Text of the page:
Sister Ellen Mary says that she doesn’t find it necessary to tailor formation programs to assist Utahns with issues touching the Church of the Latter-day Saints. She does try to provide pastoral responses to questions regarding the validity of LDS Baptism and Matrimony, which can be complex situations.

Dee Rowland deals with complexities of another kind. The Salt Lake Tribune described her as the Utah Catholic diocese’s “point woman.” For 12 years, she has represented Catholic social teaching to legislative leaders. She also heads the diocesan peace and justice commission. In her small office, certificates of recognition vie with bumper-sticker justice slogans.

Dee, a mother of five, is a coalition builder and she enjoys it. “It’s always most advantageous to find common ground,” she says. She recalls the Pentagon’s failed attempt to cram Utah’s west desert with nuclear missiles. It’s important, she says, to keep information flowing. On that issue, Catholics and Mormons eventually cooperated to discourage such a project in Utah.

“My way of working,” Dee explains, “is to call issues to [LDS] attention.” When she has invited an expert to brief Catholics on an issue, she tries to arrange a briefing for other Church and civic leaders as well. All but 11 of the state’s 104 legislators are members of the Church of Jesus Christ of Latter-day Saints. Four are Catholic. “I continue to assert that some issues are religious issues, moral issues, that it’s not only legitimate for the Church to have a position but also essential....It makes sense to let [other Church leaders] know the issues we see.”

For instance, Catholics and Mormons are equally opposed to abortion. Dee works to link that life-respecting stance to other issues such as prenatal care, health care, violence, war and opposition to the death penalty. Dee credits Latter-day Saints with a stronger opposition to gambling and drinking than most Catholics would embrace.

The League of Women Voters drew Dee Rowland into political activism in Utah, where she’s lived for 23 years. “It’s a real privilege—this opportunity I have to open people to the practical application of faith day by day.”

So Much Faith in Zion

“Excellent” is Msgr. Fitzgerald’s word for relations between Church leaders of the Catholic and the Mormon faiths. Sometimes relations are strained in the political arena, in the schools (where most teachers are Mormon and adjoining “seminaries” provide “release time” religious education for LDS students) or among neighbors, especially in outlying towns.

“Vibrant” is the vicar general’s word for the condition of the Catholic Church. “It’s striking, what a small handful have done. [This smallness] has strengthened us. You have to be strong to remain Catholic.”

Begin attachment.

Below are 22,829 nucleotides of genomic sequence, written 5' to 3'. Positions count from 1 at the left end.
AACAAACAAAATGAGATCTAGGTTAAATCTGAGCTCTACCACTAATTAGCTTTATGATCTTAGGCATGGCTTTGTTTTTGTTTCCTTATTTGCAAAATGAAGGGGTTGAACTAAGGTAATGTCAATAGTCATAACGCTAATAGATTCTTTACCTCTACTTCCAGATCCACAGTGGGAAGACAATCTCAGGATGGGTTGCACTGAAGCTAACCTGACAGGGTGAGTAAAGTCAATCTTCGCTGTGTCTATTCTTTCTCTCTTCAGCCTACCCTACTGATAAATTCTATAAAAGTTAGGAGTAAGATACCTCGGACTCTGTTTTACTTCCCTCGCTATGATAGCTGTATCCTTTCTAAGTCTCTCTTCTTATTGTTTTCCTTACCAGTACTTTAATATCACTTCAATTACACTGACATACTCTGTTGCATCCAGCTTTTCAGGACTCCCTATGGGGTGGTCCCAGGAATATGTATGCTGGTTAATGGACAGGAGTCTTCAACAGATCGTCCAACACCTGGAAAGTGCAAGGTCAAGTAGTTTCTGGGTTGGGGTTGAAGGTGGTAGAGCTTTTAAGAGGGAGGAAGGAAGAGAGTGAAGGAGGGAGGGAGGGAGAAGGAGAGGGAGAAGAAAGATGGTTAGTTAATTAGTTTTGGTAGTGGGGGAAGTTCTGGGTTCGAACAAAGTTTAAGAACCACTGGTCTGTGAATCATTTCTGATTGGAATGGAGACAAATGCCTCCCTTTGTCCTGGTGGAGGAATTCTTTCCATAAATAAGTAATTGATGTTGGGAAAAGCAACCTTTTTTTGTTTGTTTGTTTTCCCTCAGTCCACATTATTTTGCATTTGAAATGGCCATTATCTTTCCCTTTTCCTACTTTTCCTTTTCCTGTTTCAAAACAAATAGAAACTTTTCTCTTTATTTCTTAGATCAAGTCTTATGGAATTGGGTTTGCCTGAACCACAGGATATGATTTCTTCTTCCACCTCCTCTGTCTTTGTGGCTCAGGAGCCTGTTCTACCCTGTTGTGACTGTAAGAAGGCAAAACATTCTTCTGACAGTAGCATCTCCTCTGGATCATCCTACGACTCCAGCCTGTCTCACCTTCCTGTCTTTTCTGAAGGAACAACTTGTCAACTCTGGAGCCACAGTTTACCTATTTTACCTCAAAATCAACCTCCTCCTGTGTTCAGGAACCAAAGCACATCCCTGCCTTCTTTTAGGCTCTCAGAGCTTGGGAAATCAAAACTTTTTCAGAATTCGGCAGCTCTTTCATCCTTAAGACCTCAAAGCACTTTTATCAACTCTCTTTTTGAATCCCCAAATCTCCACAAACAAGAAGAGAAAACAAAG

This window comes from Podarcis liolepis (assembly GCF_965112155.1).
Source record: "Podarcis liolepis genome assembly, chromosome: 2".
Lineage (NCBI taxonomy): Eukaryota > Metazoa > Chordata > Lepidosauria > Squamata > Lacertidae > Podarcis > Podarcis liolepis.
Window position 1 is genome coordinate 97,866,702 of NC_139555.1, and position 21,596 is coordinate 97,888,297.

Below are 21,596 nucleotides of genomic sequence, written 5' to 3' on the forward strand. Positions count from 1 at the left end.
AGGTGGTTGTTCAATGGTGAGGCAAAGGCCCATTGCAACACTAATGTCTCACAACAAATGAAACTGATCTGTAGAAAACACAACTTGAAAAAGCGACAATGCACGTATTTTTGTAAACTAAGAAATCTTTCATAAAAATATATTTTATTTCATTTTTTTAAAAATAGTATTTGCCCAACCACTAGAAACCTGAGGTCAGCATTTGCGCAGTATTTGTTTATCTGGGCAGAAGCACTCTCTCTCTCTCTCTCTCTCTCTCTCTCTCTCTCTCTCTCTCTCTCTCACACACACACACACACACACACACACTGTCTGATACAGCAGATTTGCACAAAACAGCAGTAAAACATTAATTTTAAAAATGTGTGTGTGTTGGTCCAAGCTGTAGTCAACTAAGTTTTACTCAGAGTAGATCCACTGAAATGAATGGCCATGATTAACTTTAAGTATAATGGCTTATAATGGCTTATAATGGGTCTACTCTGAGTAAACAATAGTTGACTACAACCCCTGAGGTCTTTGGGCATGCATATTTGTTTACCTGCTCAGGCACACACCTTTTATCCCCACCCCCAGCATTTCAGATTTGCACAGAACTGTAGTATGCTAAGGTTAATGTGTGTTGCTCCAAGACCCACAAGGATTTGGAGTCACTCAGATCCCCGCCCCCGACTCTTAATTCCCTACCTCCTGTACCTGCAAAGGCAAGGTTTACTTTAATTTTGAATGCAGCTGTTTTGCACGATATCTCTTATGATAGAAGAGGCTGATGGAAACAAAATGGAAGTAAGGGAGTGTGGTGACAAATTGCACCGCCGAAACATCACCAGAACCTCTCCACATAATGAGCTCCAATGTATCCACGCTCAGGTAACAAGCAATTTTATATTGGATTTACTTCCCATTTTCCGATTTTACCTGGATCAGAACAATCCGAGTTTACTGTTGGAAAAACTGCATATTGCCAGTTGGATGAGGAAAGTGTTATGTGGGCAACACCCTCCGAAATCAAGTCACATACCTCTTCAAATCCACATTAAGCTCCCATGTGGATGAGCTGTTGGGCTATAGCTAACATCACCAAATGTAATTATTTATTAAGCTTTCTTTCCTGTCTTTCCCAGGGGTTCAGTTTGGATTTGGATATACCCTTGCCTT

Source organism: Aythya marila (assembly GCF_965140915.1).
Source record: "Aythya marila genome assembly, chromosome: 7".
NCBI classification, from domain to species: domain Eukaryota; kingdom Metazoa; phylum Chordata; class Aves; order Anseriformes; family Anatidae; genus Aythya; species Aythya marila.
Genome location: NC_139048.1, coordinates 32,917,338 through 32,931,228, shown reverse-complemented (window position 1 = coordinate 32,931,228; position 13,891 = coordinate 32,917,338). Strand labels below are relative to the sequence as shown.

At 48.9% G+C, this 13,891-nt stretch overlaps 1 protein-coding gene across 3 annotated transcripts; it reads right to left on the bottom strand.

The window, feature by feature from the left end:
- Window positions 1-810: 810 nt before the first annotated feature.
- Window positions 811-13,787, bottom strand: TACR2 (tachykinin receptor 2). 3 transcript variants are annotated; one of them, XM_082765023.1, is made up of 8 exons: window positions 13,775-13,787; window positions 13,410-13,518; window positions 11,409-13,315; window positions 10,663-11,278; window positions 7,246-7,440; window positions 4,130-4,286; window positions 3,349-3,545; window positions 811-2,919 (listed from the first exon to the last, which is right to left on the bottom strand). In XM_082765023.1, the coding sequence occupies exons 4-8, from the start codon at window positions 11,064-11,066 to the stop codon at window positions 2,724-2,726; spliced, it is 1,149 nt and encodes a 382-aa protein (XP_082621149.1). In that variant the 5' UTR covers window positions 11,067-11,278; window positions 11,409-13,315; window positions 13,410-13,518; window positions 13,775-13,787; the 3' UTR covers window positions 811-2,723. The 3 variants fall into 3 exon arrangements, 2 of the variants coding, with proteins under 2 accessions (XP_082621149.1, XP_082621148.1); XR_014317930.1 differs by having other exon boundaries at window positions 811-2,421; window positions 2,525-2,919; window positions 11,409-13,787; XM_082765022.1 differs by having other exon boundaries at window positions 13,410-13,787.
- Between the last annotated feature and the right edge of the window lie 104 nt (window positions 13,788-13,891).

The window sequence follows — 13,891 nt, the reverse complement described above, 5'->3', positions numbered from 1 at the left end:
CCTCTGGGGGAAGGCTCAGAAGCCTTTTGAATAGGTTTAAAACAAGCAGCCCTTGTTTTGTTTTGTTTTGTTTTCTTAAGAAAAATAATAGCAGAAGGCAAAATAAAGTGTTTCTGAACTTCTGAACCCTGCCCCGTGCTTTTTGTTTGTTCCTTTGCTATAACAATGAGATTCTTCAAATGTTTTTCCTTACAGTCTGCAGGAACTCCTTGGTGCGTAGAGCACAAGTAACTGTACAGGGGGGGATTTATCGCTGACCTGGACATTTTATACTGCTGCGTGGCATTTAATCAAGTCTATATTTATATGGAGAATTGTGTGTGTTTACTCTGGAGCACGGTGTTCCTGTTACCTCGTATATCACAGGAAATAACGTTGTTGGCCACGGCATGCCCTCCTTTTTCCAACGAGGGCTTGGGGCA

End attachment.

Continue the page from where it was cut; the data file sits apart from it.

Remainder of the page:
That strength, Msgr. Fitzgerald believes, is derived in part from the contemplative, mystical tradition of the Church. He includes in that tradition the celebrations of the great feasts and cycles, Advent-Christmas and Lent-Easter. He notes the great artists and musicians inspired by Catholic tradition while he acknowledges the business savvy, thrift and organizational skills of the Mormons. Sometimes people may leave “for local involvement,” but they “come back for the tradition.”

Charlie Fratto went to public elementary and high schools. As a freshman, he ran for class president. The LDS homeroom teacher told his classmates not to vote for him. That teacher was let go while Charlie won the election. He later became student-body president in a mostly-Mormon school. Now and then, his mother encouraged him by saying, “If all the Catholics go to Catholic school, how will the Mormons know that we are normal?”

The few, the normal, the proud, the strong, the faithful: The Catholics of Utah still pioneer in a land claimed for God under a different banner.


Carol Ann Morrow is an assistant editor of St. Anthony Messenger and editor of Youth Update, published by St. Anthony Messenger Press. Barbara Stinson Lee, her husband, and the staff of the Intermountain Catholic, Utah’s diocesan newspaper, were invaluable resources in the completion of this article.


To Compare Catholic and Mormon Belief

Catholics and Mormons use a similar vocabulary with a vast gulf in definitions, says Rev. William Taylor, in a July telephone conversation. A Tale of Two Cities: A Comparison Between the Mormon and the Catholic Religious Experiences (Little Red Hen Press, Pocatello, Idaho) is his notable effort to bridge this gulf.

Father Taylor was born into a Wyoming Mormon family. When he was six years old, his parents chose to be baptized in the Catholic faith. Each chapter of his book answers a central question posed by faith, for instance, “What Kind of God?”, “What Kind of Jesus?” and “What Kind of Salvation?” Each chapter concludes with a two-column summary which parallels Mormon and Catholic beliefs on the chapter's topic. The book also has an excellent glossary of terms.

The author is revising A Tale of Two Cities for the third time to incorporate references to the new Catechism of the Catholic Church. The second edition is currently available for $8.75, plus $4 tax, shipping and handling, from Mancuso's Religious Goods, 1816 South State St., Salt Lake City, UT 84115, or phone (800) 327-0169.